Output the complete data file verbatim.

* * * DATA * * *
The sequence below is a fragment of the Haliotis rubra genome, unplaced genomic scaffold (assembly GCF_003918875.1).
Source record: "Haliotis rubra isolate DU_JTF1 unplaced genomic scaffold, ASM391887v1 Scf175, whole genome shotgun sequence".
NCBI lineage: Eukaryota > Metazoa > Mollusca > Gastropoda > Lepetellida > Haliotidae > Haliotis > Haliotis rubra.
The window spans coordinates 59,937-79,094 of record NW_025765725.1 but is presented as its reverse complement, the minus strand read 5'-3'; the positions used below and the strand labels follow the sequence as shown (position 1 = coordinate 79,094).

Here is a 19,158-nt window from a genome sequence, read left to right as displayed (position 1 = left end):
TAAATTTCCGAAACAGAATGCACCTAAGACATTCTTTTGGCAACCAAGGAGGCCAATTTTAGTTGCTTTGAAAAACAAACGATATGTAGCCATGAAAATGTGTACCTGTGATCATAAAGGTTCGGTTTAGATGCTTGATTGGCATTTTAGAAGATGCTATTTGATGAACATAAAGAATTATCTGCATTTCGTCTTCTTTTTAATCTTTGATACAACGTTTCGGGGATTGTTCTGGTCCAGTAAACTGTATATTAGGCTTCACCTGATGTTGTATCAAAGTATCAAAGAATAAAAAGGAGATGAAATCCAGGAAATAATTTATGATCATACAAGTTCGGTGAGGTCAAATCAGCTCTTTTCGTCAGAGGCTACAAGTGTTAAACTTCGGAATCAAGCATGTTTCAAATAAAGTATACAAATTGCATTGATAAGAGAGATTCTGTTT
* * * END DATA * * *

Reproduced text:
The sequence below is a fragment of the Haliotis rubra genome, unplaced genomic scaffold (assembly GCF_003918875.1).
Source record: "Haliotis rubra isolate DU_JTF1 unplaced genomic scaffold, ASM391887v1 Scf175, whole genome shotgun sequence".
NCBI lineage: Eukaryota > Metazoa > Mollusca > Gastropoda > Lepetellida > Haliotidae > Haliotis > Haliotis rubra.
The window spans coordinates 59,937-79,094 of record NW_025765725.1 but is presented as its reverse complement, the minus strand read 5'-3'; the positions used below and the strand labels follow the sequence as shown (position 1 = coordinate 79,094).

Here is a 19,158-nt window from a genome sequence, read left to right as displayed (position 1 = left end):
TAAATTTCCGAAACAGAATGCACCTAAGACATTCTTTTGGCAACCAAGGAGGCCAATTTTAGTTGCTTTGAAAAACAAACGATATGTAGCCATGAAAATGTGTACCTGTGATCATAAAGGTTCGGTTTAGATGCTTGATTGGCATTTTAGAAGATGCTATTTGATGAACATAAAGAATTATCTGCATTTCGTCTTCTTTTTAATCTTTGATACAACGTTTCGGGGATTGTTCTGGTCCAGTAAACTGTATATTAGGCTTCACCTGATGTTGTATCAAAGTATCAAAGAATAAAAAGGAGATGAAATCCAGGAAATAATTTATGATCATACAAGTTCGGTGAGGTCAAATCAGCTCTTTTCGTCAGAGGCTACAAGTGTTAAACTTCGGAATCAAGCATGTTTCAAATAAAGTATACAAATTGCATTGATAAGAGAGATTCTGTTT